Single top production, although has smaller rate than production, is
phenomenologically very interesting. First, it allows a direct measurement of
in the CabbiboKobayashiMaskawa mixing matrix Alwall:2006bx (); Cao:2015qta (). Inference on
the quark density within the proton is possible as well by measuring
single top production cross section both through channel and process.
In single top quark production, the
produced top is highly polarised
allowing for a direct test of the structure of weak interaction
Mahlon:1999gz (). Finally, single top production is one of the
interesting channels to look for new physics beyond the Standard Model
Tait:2000sh (); Cao:2007ea (); Cao:2006wk (); Huang:2017yso (). Extensive studies of single
top production at hadron colliders including radiative corrections have been
performed at NLO Campbell:2009ss (); Bordes:1994ki (); Stelzer:1997ns (); Sullivan:2004ie (); Campbell:2004ch (); Campbell:2005bb (); Cao:2004ap (); Cao:2005pq (); Bothmann:2017jfv () and NNLO Brucherseifer:2014ama (); Berger:2016oht (); Berger:2017zof () in the strong coupling. Furthermore, NLO calculations
of single top production matched with parton showers become available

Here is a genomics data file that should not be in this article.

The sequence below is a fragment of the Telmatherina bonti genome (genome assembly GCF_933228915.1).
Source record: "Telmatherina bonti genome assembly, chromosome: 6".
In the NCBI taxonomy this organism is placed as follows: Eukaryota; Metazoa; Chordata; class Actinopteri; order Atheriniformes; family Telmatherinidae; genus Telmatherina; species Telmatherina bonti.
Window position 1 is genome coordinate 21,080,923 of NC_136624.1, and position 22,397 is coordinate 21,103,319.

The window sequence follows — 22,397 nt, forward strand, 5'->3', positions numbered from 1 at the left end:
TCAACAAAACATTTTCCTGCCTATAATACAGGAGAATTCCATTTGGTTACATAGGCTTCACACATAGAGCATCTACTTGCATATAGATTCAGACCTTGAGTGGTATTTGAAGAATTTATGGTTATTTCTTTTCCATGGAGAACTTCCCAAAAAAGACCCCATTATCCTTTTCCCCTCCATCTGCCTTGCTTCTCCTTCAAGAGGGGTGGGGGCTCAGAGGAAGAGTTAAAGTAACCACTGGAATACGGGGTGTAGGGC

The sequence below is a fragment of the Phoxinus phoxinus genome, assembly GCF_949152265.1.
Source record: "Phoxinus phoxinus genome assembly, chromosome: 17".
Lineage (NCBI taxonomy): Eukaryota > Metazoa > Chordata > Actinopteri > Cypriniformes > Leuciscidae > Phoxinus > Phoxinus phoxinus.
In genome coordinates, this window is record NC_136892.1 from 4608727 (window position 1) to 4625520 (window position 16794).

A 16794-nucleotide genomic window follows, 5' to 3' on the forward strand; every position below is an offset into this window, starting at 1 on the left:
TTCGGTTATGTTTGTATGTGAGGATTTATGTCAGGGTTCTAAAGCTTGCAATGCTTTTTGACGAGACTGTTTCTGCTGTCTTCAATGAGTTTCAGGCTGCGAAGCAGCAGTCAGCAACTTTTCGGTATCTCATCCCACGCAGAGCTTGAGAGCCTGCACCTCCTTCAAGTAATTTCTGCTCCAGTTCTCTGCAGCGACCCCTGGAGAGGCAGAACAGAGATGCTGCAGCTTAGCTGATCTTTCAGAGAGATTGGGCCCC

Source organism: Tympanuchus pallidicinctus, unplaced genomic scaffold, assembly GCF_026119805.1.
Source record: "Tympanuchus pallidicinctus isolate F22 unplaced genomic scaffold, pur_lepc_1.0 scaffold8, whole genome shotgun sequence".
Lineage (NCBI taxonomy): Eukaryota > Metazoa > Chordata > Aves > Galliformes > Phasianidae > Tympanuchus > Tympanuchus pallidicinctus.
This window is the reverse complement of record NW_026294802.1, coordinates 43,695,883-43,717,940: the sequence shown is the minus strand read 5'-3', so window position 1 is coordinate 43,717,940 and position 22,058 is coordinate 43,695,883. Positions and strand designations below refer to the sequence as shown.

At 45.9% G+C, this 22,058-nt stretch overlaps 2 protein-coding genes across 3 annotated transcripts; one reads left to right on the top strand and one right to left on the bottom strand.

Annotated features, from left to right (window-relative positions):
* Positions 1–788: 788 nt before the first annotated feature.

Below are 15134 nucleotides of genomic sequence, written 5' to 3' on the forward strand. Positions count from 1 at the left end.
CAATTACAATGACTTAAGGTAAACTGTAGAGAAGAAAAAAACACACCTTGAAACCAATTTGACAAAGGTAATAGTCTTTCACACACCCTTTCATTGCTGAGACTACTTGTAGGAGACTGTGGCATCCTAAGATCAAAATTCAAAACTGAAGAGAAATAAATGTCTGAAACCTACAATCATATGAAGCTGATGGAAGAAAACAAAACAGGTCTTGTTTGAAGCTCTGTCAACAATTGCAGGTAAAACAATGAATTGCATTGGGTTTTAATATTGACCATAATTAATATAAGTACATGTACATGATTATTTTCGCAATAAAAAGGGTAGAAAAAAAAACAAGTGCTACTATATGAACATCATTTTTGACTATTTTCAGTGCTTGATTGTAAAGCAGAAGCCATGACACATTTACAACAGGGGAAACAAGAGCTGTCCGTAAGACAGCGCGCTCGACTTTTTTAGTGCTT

within MC@NLO Frixione:2005vw (); Frixione:2008yi ()
and POWHEG Alioli:2009je (); Re:2010bp (). Recently, a transverse momentum
resummation at NLO+NLL for single top
production through channel has been proposed in Cao:2018ntd ().
Single top production
cross sections have been measured by the ATLAS and CMS collaborations at
Aad:2014fwa (); Aad:2015upn (); Aad:2015eto (); Khachatryan:2014iya (); Chatrchyan:2012ep (); Chatrchyan:2011vp (); Chatrchyan:2014tua (); Chatrchyan:2012zca (); Khachatryan:2016ewo () and
Aaboud:2016lpj (); Aaboud:2016ymp (); Sirunyan:2016cdg (). These
results were found in agreement with the SM predictions.
The top quark has a very short lifetime,
, which implies
that it decays before hadronization effects take place. Hence, all its properties
can be studied by looking at the kinematical distributions of
its decay products. The
top quark decays with almost a branching fraction into
. Furthermore, due to the weak interaction universality,
this process has certain pattern, the socalled structure which
manifests itself at the lowest order in perturbation theory. Departures
from this universal structure are possible through radiative
corrections in the SM and/or new physics effects.
This departure might be seen as the presence of the socalled anomalous
couplings. One possible parametrization of these couplings is the
use of effective field theoretical approach where
gauge invariant and
dimensional operators are added to the SM Lagrangian
Buchmuller:1985jz (); Grzadkowski:2003tf (); Grzadkowski:2010es (); AguilarSaavedra:2008zc (). A global fit of these
operators to the existing data has been recently